• Knees directly above hips, hip distance apart with 90 degree angle at back of knees (if chair too low then put cushion under legs)
  • Toes point up to ceiling
  • Stay for 5-10 mins working on abdominal breathing
  • (breathe in, let the tummy lift up , breathe out let the tummy drop down)

    Constructive Rest

 

Constructive Rest with Abdominal Strenthening

  • As above, now activate the tummy muscles while breathing out by pulling navel towards your spine.
  • Repeat above in 6 counts – each count draw the navel a little closer toward the spine.

 

Chest Stretch to chair

(opens chest, lengthens lower back, strengthens abdominals)

Chest Stretch

  • Kneel in front of chair, place elbows on chair seat, shoulder distance apart.
  • Move knees back until body is parallel to floor and knees directly under hips.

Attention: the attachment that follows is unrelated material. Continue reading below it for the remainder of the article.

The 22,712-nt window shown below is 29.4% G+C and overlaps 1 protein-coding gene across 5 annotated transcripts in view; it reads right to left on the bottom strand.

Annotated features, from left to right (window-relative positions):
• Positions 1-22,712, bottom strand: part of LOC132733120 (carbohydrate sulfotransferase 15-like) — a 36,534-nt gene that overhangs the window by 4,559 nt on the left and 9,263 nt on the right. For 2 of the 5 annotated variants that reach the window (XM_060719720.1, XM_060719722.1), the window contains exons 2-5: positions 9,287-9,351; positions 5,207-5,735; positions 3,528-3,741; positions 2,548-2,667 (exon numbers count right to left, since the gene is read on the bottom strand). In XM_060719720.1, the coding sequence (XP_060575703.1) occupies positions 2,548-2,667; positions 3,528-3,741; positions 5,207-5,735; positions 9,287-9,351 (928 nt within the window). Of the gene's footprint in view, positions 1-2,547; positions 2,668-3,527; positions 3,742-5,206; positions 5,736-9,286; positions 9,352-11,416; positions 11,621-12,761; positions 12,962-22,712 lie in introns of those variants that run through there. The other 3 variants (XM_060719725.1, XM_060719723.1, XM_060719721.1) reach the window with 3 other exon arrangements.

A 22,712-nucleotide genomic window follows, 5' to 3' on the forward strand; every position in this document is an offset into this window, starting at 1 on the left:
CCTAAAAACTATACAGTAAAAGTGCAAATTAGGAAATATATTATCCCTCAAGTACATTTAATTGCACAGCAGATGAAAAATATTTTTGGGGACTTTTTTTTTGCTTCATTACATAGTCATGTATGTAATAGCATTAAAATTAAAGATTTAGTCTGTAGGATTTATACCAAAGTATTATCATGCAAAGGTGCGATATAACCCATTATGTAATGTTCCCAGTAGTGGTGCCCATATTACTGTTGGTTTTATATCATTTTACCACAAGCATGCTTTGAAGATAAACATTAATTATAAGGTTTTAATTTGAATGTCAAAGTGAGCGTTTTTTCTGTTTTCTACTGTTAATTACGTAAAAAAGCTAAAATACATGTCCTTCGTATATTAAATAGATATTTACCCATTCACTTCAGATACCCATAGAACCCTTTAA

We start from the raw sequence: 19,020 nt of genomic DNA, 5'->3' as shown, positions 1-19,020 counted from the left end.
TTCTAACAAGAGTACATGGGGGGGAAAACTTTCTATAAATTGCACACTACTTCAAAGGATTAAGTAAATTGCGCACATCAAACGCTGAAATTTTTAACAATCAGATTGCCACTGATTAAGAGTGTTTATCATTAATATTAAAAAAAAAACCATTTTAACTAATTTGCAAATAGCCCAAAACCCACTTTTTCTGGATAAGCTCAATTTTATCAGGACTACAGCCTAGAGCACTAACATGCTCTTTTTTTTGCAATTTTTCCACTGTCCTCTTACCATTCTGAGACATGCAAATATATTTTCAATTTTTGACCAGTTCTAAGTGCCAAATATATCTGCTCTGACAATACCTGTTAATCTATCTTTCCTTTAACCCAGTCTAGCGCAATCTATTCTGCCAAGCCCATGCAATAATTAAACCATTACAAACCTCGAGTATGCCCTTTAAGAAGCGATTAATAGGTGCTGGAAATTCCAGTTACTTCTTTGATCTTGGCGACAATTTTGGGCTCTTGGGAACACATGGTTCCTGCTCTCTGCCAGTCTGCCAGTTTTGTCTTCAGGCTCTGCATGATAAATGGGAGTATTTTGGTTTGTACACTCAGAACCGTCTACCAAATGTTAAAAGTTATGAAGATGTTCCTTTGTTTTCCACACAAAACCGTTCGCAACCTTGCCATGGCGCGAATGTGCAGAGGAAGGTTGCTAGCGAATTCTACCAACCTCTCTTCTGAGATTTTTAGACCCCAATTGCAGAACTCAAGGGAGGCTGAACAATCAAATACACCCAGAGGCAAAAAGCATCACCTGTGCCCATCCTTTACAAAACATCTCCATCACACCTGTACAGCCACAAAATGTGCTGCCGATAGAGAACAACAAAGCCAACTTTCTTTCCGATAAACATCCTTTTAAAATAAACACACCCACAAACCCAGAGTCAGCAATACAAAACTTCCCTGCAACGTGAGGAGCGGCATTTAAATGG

• Tuck toes under
  • Stretch buttocks back to wall behind
  • Gently draw tummy and bottom ribs up towards spine to prevent dipping into lower back
  • Steady breathing. Each time you breathe out try to open the armpits towards the ground

 

Seated Abdominal Exercise

Seated Abdominal work

(works the transverse abdominis)

  • Sit at front edge of the chair
  • knees hip distance; ankles directly under knees; feet point forward
  • Place hands on tummy, shoulders relaxed with elbows at your side
  • Breathe in let tummy bloat out , breathe out let tummy move in)
  • As above, now activate the tummy muscles while breathing out by pulling navel towards your spine.
  • Repeat above in 6 counts – each count draw the navel a little closer toward the spine.